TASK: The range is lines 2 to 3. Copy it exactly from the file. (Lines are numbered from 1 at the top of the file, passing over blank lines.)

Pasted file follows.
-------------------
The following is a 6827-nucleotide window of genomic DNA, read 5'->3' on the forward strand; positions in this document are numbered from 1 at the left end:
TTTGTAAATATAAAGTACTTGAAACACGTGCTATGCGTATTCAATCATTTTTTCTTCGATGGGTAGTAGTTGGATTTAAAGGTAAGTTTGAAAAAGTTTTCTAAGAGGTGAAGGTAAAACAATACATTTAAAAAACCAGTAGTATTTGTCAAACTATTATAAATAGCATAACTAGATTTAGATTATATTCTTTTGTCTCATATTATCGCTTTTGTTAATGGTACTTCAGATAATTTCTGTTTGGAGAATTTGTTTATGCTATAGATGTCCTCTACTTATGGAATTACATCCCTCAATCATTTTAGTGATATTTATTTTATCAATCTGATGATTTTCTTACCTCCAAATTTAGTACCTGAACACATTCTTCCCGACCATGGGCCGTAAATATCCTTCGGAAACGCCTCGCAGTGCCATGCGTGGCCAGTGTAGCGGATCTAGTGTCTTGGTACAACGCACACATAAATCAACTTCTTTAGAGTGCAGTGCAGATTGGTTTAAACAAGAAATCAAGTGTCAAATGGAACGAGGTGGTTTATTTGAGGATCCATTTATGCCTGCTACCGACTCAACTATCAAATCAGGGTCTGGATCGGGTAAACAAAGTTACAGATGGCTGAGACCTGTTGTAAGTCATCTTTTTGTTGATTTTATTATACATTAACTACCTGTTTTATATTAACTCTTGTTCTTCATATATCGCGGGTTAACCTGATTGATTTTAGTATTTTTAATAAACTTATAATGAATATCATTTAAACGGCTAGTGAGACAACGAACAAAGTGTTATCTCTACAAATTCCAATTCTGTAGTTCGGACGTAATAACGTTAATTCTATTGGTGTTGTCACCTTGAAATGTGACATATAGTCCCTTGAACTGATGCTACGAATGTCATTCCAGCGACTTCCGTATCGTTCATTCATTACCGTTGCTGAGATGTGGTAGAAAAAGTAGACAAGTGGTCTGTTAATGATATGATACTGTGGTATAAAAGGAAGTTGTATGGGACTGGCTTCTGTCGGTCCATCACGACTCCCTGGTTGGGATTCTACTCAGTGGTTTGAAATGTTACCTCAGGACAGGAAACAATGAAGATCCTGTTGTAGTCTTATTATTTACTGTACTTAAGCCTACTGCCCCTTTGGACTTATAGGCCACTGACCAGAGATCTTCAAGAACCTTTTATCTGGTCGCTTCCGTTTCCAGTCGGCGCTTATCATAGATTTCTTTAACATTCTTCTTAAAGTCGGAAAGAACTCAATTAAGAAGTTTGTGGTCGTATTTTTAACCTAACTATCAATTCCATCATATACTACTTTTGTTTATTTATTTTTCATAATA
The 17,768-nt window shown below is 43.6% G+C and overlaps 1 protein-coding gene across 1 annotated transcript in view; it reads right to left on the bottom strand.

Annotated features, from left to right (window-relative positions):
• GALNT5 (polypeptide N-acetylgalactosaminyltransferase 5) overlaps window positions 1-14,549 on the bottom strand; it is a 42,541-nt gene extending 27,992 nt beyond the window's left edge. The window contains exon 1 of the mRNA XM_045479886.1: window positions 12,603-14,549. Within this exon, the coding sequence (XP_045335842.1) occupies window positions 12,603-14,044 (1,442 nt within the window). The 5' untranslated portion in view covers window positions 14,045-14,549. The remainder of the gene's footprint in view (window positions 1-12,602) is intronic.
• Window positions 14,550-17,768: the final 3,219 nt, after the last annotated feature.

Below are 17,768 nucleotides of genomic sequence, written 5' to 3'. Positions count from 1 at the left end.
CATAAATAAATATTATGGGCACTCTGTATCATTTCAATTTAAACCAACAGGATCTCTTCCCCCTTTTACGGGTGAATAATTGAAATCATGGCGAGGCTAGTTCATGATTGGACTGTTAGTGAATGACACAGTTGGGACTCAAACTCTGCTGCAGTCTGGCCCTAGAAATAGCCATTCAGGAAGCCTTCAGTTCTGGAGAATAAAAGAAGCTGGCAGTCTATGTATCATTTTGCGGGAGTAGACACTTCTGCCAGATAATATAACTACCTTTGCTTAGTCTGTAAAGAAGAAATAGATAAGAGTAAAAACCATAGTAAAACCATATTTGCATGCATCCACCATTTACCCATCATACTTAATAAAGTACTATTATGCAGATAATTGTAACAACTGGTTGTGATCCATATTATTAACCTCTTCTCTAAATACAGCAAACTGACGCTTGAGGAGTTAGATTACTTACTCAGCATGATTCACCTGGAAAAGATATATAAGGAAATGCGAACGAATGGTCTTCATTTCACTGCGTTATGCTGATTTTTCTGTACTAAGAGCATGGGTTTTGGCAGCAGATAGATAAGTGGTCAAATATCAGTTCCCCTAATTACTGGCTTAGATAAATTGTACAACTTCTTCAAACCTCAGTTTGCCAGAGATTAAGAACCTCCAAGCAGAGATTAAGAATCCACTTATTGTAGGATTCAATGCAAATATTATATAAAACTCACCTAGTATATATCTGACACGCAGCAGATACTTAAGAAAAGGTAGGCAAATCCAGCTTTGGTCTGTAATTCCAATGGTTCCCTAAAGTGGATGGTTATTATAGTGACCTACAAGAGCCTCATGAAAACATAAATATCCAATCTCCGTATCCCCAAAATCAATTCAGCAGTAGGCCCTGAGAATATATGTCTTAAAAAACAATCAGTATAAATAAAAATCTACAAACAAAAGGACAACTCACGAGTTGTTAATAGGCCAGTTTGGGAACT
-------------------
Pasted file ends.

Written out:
TTTGTAAATATAAAGTACTTGAAACACGTGCTATGCGTATTCAATCATTTTTTCTTCGATGGGTAGTAGTTGGATTTAAAGGTAAGTTTGAAAAAGTTTTCTAAGAGGTGAAGGTAAAACAATACATTTAAAAAACCAGTAGTATTTGTCAAACTATTATAAATAGCATAACTAGATTTAGATTATATTCTTTTGTCTCATATTATCGCTTTTGTTAATGGTACTTCAGATAATTTCTGTTTGGAGAATTTGTTTATGCTATAGATGTCCTCTACTTATGGAATTACATCCCTCAATCATTTTAGTGATATTTATTTTATCAATCTGATGATTTTCTTACCTCCAAATTTAGTACCTGAACACATTCTTCCCGACCATGGGCCGTAAATATCCTTCGGAAACGCCTCGCAGTGCCATGCGTGGCCAGTGTAGCGGATCTAGTGTCTTGGTACAACGCACACATAAATCAACTTCTTTAGAGTGCAGTGCAGATTGGTTTAAACAAGAAATCAAGTGTCAAATGGAACGAGGTGGTTTATTTGAGGATCCATTTATGCCTGCTACCGACTCAACTATCAAATCAGGGTCTGGATCGGGTAAACAAAGTTACAGATGGCTGAGACCTGTTGTAAGTCATCTTTTTGTTGATTTTATTATACATTAACTACCTGTTTTATATTAACTCTTGTTCTTCATATATCGCGGGTTAACCTGATTGATTTTAGTATTTTTAATAAACTTATAATGAATATCATTTAAACGGCTAGTGAGACAACGAACAAAGTGTTATCTCTACAAATTCCAATTCTGTAGTTCGGACGTAATAACGTTAATTCTATTGGTGTTGTCACCTTGAAATGTGACATATAGTCCCTTGAACTGATGCTACGAATGTCATTCCAGCGACTTCCGTATCGTTCATTCATTACCGTTGCTGAGATGTGGTAGAAAAAGTAGACAAGTGGTCTGTTAATGATATGATACTGTGGTATAAAAGGAAGTTGTATGGGACTGGCTTCTGTCGGTCCATCACGACTCCCTGGTTGGGATTCTACTCAGTGGTTTGAAATGTTACCTCAGGACAGGAAACAATGAAGATCCTGTTGTAGTCTTATTATTTACTGTACTTAAGCCTACTGCCCCTTTGGACTTATAGGCCACTGACCAGAGATCTTCAAGAACCTTTTATCTGGTCGCTTCCGTTTCCAGTCGGCGCTTATCATAGATTTCTTTAACATTCTTCTTAAAGTCGGAAAGAACTCAATTAAGAAGTTTGTGGTCGTATTTTTAACCTAACTATCAATTCCATCATATACTACTTTTGTTTATTTATTTTTCATAATA
The 17,768-nt window shown below is 43.6% G+C and overlaps 1 protein-coding gene across 1 annotated transcript in view; it reads right to left on the bottom strand.